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“Haykakan Zhamanak” says that there is a continuing debate in Armenia on the reasons for Prime Minister Hovik Abrahamian’s resignation and the extent of other personnel changes in the Armenian government that will be made in the coming days or weeks. “The most widespread theory is that everything was decided in Moscow and is directly connected with the 2017 parliamentary elections that will predetermine Armenia’s next leadership,” writes the paper. “The change of prime minister certainly has to do with the upcoming elections and Moscow’s role should not be underestimated.”

“One could have also accepted a widely held belief that with this change Moscow took over Armenia’s next government,” continues “Haykakan Zhamanak.” “But there is one fact that allows us to cast doubt on this theory: Hovik Abrahamian’s activities in the last few years.” The paper claims that Abrahamian has been engaged in “intrigues” aimed at unseating President Serzh Sarkisian and replacing him at the helm. “True, all those attempts have failed. But for Serzh Sarkisian, entering the pre-election period together with such a high-ranking official [like Abrahamian] would have meant putting his plans at serious risk,” it says.

“Chorrord Ishkhanutyun” describes Abrahamian as “Armenia’s best prime minister of the last 10-15 years.” “His work style perfectly suited the economic conditions in Armenia,” writes the paper. “The guy worked serenely, trying to solve some issues. He didn’t use convoluted economic terms or glorify pathetic plans to build a sea port in Gyumri or turn Dilijan into an international center.”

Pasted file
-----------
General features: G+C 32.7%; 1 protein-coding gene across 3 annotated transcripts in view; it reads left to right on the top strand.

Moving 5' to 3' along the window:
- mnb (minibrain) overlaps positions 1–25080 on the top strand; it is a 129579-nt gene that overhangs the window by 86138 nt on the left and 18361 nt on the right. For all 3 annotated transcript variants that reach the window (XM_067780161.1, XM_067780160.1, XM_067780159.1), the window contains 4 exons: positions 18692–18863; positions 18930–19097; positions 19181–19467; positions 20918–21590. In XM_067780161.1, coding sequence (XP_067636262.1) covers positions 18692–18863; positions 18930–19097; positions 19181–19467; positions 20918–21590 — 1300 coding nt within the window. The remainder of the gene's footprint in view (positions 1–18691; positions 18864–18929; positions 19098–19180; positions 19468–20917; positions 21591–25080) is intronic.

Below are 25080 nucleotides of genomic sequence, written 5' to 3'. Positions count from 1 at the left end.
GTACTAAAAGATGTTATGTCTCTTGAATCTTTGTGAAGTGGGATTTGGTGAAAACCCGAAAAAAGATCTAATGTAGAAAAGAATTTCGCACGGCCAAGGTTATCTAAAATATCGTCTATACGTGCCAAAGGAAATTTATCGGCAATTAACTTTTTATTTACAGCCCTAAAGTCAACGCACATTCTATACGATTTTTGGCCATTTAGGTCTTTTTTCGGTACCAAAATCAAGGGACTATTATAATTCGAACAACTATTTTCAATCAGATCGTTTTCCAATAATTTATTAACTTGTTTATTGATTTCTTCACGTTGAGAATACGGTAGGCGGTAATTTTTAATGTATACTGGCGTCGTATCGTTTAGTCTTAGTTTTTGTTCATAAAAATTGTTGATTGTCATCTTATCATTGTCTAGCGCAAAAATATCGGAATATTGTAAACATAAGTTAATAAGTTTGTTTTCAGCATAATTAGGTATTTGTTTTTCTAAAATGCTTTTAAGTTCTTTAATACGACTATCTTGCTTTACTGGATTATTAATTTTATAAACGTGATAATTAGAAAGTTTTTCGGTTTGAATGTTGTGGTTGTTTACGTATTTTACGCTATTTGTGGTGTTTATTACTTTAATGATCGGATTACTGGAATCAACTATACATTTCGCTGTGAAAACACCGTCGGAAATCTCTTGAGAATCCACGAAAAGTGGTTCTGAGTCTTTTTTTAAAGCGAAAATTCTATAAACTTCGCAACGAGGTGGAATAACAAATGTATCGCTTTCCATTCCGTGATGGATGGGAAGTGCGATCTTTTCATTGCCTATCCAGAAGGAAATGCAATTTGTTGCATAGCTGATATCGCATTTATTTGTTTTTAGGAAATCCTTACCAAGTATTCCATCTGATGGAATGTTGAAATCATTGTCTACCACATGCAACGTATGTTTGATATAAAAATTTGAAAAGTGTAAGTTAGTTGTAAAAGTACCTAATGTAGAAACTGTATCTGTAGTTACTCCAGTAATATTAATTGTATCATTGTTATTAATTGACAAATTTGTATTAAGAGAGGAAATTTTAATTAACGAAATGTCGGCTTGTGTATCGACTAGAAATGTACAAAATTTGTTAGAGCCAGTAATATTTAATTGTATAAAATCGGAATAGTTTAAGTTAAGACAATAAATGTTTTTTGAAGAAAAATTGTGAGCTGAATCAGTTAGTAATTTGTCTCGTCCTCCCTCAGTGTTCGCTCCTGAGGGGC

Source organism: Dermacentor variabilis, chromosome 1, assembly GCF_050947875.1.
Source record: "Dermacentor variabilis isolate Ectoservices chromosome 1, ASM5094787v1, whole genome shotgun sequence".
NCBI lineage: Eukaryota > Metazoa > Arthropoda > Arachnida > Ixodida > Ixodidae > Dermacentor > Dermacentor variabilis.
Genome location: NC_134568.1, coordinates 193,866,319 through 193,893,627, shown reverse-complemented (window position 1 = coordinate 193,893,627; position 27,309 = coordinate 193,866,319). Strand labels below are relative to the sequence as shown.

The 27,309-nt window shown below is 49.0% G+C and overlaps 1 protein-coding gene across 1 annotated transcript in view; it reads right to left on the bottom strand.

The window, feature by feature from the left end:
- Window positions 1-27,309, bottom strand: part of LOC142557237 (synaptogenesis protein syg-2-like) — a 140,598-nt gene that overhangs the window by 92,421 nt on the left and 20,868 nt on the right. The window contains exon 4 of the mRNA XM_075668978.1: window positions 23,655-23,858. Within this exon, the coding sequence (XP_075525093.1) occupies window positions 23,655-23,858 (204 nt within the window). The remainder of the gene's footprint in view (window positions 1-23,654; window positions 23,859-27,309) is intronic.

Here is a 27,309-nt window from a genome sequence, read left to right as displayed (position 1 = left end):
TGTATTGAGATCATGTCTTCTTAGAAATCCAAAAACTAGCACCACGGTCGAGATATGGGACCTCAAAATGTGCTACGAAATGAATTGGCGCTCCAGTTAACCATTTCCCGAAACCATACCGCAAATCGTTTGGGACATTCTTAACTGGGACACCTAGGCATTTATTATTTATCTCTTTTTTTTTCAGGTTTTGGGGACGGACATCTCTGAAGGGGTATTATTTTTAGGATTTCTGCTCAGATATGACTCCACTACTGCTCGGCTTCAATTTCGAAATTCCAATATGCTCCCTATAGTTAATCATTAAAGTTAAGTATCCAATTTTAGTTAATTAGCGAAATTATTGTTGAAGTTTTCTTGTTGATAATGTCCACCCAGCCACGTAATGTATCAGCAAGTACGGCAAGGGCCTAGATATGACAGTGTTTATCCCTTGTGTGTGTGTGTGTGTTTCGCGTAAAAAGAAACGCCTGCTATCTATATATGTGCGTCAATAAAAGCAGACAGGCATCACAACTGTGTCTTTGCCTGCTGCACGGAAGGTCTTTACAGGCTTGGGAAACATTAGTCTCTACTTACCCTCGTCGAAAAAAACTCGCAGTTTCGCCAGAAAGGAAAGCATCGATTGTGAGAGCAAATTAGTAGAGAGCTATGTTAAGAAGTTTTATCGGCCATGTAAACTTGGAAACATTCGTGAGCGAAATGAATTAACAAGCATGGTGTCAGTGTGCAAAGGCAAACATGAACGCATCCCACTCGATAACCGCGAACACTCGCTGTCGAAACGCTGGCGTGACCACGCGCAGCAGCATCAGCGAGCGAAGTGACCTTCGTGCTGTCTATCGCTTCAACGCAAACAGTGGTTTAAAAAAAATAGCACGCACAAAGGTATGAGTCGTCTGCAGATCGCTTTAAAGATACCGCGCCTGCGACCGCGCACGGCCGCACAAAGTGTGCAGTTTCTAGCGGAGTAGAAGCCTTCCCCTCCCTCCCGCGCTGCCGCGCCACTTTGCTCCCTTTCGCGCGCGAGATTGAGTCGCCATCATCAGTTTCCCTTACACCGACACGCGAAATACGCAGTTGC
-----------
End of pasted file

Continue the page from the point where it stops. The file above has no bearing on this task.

“Let us hope that the purpose of these almost unrealistic instructions issued by [the new Prime Minister] Karen Karapetian was not to once again highlight the failings of the current government and thereby substantiate the sackings of its members but rather to indicate a concrete plan of advancing his own approaches regarding those issues,” writes “Zhoghovurd.”

“Zhamanak” says that with Artur Davtian’s appointment as Armenia’s new prosecutor-general President Sarkisian further tightened his grip on the entire security apparatus. “This is probably the price of a consensus paid for agreements on pre-election processes,” suggests the paper.

(Naira Bulghadarian)

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